Where’s the workforce? It’s complicated.

RBC I Spend any time discussing the topic of employment, hiring or labor in general and you’re likely to hear the following: “people just don’t wanna work.” 

For many employers seeking help, the sentiment rings true. After 18 months of forced shutdowns, quarantines, social unrest and general economic uncertainty, the last thing any business needs is a shortage of reliable staff to keep the doors open. But given the current labor market, that’s exactly what many business owners, managers and overworked employees alike now face.

“We’ve been advertising on Facebook, message boards, the sign, word of mouth and nothing,” said Mike Sexton, sales manager at Samuelson’s True Value Hardware in Meeker, alluding to a sense of mounting pressure to keep the business operational with a shortage of at least two staff members, and one set to leave work within the next several weeks. “If I don’t find them a replacement, I’m gonna be hosed,” he said.

Help wanted signs aren’t hard to find elsewhere around Meeker, Rangely or any other town in the region. Businesses that might typically expect at least a few applications report seeing very few, if any interest in open positions.

“We’re lucky if we get two applications in a month,” said Sherri Branham, Client Services Administrator for RifleWorks, a private firm based in Garfield County that helps connect businesses of all stripes to qualified job-seekers. Branham noted that the office, normally swamped from February to October, has seen a sharp and sustained decrease in applications. 

Branham described some of her own observations on the phenomenon, noting that those who do inquire about work often fail to follow through, citing a variety of reasons as to why. “One of the most legitimate reasons I get is transportation,” she said, adding “they either don’t have a license or they don’t have a car, or both.” Other oft-cited reasons to withhold a job application or even accept job offers range from expectations of flexibility provided by remote work (an impossibility for many traditional brick-and-mortar businesses), to concerns about safety, and everything in between. As far as wages go, even higher-paying jobs have become difficult to fill according to Branham, with lowest paying jobs posted by RifleWorks starting at $15/hour.

She also believes expanded federal unemployment benefits, stimulus payments and other government programs are a large factor in the shortage of willing job applicants. “People have found a way to stay at home and make it work,” she said, noting that even with extended federal benefits ending a few weeks ago, applications were still coming in at a trickle. Still, she expressed hope that with time, things might return to normal, “because we desperately need people in every industry, desperately.”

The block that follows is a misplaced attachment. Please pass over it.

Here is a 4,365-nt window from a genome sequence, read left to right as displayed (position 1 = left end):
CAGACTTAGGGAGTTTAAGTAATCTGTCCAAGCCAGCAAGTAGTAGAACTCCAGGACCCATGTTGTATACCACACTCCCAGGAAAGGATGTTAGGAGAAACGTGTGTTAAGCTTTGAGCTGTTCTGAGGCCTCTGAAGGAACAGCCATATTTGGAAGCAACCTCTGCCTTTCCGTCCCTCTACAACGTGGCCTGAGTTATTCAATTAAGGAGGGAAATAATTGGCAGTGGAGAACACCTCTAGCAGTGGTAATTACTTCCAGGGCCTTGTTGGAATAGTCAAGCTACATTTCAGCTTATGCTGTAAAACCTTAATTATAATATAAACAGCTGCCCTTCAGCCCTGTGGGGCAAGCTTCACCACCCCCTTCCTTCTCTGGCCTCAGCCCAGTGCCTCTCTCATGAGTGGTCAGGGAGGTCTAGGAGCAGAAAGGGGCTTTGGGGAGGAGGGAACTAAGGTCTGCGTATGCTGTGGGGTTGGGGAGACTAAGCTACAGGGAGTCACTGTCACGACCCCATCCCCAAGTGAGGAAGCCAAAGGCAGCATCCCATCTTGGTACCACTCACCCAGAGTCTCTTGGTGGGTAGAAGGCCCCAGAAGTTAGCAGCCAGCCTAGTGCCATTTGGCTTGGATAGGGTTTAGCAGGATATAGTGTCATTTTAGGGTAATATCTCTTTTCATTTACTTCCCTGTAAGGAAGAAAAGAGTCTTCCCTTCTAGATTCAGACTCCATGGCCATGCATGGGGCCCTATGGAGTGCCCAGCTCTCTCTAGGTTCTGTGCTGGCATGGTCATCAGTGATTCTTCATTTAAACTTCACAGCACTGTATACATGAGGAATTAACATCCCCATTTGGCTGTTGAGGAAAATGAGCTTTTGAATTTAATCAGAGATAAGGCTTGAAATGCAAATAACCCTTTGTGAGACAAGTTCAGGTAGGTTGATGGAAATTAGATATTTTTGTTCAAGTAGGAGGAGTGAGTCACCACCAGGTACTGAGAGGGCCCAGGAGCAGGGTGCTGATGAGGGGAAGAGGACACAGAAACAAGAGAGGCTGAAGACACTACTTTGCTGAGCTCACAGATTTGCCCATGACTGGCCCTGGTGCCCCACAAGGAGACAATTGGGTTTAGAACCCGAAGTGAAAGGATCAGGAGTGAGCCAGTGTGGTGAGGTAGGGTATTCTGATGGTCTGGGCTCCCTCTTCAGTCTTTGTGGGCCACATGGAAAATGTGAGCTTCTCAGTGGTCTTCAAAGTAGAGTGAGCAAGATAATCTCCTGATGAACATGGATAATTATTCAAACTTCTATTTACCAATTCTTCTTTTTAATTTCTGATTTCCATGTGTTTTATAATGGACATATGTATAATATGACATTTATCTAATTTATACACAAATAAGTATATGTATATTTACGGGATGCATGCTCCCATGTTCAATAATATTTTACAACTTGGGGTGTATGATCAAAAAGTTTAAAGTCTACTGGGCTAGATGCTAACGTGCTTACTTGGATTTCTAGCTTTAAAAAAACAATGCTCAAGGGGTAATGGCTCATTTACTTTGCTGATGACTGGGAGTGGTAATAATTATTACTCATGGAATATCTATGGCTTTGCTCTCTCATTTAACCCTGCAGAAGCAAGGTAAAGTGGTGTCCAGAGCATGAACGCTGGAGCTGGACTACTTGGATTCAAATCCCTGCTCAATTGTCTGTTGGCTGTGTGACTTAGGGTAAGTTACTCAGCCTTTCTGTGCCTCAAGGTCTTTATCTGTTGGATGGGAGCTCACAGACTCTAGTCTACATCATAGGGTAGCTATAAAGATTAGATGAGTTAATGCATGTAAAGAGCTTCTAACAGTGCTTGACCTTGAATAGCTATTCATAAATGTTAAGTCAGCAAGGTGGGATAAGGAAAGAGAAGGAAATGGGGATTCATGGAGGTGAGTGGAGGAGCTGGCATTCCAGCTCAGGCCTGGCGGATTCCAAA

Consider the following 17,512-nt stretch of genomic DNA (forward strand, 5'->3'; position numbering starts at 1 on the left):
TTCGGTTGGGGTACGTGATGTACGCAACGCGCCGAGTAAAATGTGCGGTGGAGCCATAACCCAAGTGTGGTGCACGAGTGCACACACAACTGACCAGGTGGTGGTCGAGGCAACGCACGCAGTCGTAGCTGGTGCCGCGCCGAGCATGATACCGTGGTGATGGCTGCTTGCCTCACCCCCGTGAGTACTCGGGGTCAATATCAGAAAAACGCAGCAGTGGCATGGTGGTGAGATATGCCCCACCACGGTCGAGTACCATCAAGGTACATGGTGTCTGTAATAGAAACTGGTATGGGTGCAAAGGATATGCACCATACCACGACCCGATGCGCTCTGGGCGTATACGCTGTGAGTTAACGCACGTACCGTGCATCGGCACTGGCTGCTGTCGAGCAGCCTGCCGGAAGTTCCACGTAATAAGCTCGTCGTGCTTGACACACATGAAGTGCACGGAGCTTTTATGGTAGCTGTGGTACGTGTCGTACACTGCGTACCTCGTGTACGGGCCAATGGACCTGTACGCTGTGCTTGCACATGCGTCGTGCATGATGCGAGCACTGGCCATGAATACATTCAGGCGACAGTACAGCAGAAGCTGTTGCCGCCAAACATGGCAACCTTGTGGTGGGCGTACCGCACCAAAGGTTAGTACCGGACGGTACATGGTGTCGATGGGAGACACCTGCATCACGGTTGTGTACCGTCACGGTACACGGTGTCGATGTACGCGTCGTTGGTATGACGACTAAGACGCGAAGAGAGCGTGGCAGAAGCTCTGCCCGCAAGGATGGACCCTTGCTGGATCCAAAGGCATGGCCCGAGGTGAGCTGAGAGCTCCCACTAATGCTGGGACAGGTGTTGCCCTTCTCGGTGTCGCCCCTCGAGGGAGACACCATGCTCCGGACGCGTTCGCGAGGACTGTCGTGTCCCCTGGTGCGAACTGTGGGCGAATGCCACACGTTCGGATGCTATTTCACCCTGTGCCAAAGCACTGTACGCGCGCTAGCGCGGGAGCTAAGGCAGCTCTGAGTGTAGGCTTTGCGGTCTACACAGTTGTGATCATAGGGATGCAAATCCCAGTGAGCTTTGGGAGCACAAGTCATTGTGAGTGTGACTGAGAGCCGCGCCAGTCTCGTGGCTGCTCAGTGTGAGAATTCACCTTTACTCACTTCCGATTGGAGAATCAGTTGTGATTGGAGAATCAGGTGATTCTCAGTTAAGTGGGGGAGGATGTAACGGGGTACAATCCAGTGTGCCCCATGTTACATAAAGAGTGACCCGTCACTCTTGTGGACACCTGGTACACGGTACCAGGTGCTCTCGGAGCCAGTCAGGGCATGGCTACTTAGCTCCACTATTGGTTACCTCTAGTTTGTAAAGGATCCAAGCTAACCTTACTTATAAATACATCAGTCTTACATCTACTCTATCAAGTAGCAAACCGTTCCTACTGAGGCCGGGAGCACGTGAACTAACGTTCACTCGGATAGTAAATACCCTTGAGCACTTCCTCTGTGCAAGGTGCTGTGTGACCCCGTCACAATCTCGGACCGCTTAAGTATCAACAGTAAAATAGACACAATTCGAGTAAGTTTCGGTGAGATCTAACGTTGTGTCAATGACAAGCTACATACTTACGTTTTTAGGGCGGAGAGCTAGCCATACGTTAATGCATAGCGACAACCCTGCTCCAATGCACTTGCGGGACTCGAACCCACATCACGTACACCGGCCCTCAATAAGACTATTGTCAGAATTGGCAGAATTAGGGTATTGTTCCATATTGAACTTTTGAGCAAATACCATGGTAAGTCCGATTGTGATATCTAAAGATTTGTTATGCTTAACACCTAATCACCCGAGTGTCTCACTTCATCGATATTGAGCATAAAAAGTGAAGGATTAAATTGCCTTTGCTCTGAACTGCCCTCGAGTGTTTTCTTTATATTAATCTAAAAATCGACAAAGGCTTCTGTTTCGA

Could it be true that Americans, known for their hard-working, industrious nature, churning out more hours and productivity than citizens of other industrialized countries, have collectively grown lazy as a result of government assistance programs? Is it possible that stimulus payments, and unemployment expansions from the federal government have turned the American populace into one that wants to lay around at home on the taxpayer’s dime?

Though simple and presumably reasonable to consider, this prevailing explanation for the lack of workers might not take into consideration a few key factors. In other words, as with many economic issues, “it’s complicated.” At least, that’s according to Christina Oxley, Business Services Coordinator for the Colorado Workforce Centers located in Rio Blanco, Moffat, Routt, Grand and Jackson counties.

Oxley, who does wage and labor market analysis for employers in the region, said the labor shortage is influenced by a number of factors — some pandemic related, others a result of long-term trends, all coalescing into one bottom line: “We just don’t have enough bodies, period. We don’t have enough people to fill the types of jobs that we’re looking to fill right now,” said Oxley.

Not having “enough people” doesn’t necessarily mean there are unemployed workers sitting around who just won’t fill available positions, it means that even among the unemployed, there simply isn’t enough labor supply to meet current demand.